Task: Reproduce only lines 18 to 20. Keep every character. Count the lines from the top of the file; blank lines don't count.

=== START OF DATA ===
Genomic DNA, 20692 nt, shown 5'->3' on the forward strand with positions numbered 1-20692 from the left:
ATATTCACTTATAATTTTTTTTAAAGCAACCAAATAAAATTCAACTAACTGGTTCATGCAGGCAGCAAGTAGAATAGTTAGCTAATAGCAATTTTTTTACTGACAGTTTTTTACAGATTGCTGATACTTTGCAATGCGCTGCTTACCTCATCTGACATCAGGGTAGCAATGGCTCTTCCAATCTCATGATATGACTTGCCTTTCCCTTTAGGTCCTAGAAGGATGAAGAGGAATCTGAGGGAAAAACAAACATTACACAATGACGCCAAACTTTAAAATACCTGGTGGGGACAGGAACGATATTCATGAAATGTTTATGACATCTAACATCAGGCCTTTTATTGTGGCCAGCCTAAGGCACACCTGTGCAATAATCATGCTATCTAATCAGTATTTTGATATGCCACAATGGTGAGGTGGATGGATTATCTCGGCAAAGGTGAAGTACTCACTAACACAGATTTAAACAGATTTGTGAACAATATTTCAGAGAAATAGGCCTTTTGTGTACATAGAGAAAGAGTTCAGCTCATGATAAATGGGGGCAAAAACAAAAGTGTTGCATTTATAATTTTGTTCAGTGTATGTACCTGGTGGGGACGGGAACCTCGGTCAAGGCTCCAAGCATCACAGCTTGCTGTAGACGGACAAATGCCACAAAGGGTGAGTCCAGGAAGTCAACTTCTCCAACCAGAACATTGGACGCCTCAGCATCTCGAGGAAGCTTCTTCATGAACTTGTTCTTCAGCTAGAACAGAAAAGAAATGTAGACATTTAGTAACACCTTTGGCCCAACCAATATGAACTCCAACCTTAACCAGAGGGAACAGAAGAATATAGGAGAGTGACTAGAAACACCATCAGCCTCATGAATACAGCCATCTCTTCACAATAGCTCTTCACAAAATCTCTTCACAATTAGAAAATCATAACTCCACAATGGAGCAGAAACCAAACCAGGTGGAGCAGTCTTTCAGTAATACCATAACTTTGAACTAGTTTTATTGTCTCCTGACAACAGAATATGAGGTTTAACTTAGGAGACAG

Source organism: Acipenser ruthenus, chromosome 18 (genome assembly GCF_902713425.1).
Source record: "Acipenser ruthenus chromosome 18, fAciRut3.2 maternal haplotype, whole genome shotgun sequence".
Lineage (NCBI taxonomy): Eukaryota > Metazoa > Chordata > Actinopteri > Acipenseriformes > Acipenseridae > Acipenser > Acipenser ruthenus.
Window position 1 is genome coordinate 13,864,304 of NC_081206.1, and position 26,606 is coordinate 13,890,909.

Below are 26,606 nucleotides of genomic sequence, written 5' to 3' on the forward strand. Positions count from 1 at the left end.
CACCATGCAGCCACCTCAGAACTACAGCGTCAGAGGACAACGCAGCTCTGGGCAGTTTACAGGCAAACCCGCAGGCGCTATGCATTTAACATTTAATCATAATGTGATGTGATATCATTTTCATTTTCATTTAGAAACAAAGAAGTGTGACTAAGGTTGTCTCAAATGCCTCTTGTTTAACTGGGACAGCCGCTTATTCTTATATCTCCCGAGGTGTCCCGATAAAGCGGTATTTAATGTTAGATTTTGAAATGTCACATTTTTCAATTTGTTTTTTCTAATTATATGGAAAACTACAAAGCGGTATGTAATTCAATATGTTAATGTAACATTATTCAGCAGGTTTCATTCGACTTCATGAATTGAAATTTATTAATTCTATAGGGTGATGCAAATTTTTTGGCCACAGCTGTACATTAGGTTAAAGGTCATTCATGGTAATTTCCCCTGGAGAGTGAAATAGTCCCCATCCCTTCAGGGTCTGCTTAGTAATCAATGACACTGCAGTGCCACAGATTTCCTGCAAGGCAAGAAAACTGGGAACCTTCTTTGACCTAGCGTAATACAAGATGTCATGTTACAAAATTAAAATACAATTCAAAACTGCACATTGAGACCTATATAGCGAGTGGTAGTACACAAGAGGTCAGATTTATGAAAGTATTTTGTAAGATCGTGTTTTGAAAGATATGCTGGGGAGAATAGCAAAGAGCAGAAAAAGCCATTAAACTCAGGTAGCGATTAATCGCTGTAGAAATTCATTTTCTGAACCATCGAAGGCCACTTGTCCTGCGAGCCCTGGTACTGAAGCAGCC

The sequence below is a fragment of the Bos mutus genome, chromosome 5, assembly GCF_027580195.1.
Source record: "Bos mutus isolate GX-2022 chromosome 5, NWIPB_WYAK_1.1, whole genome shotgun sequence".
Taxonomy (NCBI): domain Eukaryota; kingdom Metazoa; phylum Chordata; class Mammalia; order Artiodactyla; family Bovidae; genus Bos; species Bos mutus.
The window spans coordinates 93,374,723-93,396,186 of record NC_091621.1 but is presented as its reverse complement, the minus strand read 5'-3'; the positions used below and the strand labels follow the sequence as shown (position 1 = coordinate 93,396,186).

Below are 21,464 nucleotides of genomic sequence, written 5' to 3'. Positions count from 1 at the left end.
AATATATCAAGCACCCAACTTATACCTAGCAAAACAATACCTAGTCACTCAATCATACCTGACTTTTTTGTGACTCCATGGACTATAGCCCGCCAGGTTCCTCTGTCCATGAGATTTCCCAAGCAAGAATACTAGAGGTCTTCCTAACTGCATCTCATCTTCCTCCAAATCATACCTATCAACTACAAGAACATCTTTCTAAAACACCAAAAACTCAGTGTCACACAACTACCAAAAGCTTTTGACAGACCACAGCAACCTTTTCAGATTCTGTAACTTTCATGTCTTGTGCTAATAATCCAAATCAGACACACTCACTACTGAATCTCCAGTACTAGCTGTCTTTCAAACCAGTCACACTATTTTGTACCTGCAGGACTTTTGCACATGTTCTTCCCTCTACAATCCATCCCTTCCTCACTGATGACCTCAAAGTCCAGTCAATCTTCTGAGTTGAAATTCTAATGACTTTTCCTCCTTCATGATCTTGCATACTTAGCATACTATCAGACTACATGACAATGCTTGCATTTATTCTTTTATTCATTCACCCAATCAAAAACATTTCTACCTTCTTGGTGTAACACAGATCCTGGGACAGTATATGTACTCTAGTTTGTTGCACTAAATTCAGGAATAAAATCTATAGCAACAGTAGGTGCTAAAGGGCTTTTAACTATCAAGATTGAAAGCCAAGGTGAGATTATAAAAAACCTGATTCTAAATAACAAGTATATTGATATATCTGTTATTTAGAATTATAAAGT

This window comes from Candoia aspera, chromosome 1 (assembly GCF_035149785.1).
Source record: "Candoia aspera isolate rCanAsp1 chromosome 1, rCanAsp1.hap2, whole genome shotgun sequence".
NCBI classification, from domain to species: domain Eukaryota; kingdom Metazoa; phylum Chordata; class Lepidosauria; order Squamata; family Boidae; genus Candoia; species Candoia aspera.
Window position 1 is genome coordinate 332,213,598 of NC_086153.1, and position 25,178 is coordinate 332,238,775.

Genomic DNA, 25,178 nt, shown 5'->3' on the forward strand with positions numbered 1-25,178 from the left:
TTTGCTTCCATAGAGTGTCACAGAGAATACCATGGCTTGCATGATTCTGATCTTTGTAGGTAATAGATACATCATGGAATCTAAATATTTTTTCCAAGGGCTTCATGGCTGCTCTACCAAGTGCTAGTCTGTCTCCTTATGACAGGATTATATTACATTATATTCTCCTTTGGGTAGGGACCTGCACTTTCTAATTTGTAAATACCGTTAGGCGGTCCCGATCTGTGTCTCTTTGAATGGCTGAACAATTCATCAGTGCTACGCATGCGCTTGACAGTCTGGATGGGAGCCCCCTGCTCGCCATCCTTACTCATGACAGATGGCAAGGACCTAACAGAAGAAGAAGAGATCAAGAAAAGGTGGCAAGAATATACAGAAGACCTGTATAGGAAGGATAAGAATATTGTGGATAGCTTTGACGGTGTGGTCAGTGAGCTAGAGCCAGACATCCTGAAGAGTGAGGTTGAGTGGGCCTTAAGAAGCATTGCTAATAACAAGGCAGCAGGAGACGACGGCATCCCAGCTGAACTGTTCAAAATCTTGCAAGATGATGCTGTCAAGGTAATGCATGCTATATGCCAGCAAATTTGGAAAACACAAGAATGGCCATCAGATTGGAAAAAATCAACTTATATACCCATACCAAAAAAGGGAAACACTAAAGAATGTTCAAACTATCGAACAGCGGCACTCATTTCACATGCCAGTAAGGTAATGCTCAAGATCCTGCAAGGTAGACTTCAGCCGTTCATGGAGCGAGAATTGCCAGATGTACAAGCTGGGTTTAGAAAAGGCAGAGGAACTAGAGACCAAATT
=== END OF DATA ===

Window position 1 is genome coordinate 332,213,598 of NC_086153.1, and position 25,178 is coordinate 332,238,775.

Genomic DNA, 25,178 nt, shown 5'->3' on the forward strand with positions numbered 1-25,178 from the left:
TTTGCTTCCATAGAGTGTCACAGAGAATACCATGGCTTGCATGATTCTGATCTTTGTAGGTAATAGATACATCATGGAATCTAAATATTTTTTCCAAGGGCTTCATGGCTGCTCTACCAAGTGCTAGTCTGTCTCCTTATGACAGGATTATATTACATTATATTCTCCTTTGGGTAGGGACCTGCACTTTCTAATTTGTAAATACCGTTAGGCGGTCCCGATCTGTGTCTCTTTGAATGGCTGAACAATTCATCAGTGCTACGCATGCGCTTGACAGTCTGGATGGGAGCCCCCTGCTCGCCATCCTTACTCATGACAGATGGCAAGGACCTAACAGAAGAAGAAGAGATCAAGAAAAGGTGGCAAGAATATACAGAAGACCTGTATAGGAAGGATAAGAATATTGTGGATAGCTTTGACGGTGTGGTCAGTGAGCTAGAGCCAGACATCCTGAAGAGTGAGGTTGAGTGGGCCTTAAGAAGCATTGCTAATAACAAGGCAGCAGGAGACGACGGCATCCCAGCTGAACTGTTCAAAATCTTGCAAGATGATGCTGTCAAGGTAATGCATGCTATATGCCAGCAAATTTGGAAAACACAAGAATGGCCATCAGATTGGAAAAAATCAACTTATATACCCATACCAAAAAAGGGAAACACTAAAGAATGTTCAAACTATCGAACAGCGGCACTCATTTCACATGCCAGTAAGGTAATGCTCAAGATCCTGCAAGGTAGACTTCAGCCGTTCATGGAGCGAGAATTGCCAGATGTACAAGCTGGGTTTAGAAAAGGCAGAGGAACTAGAGACCAAATT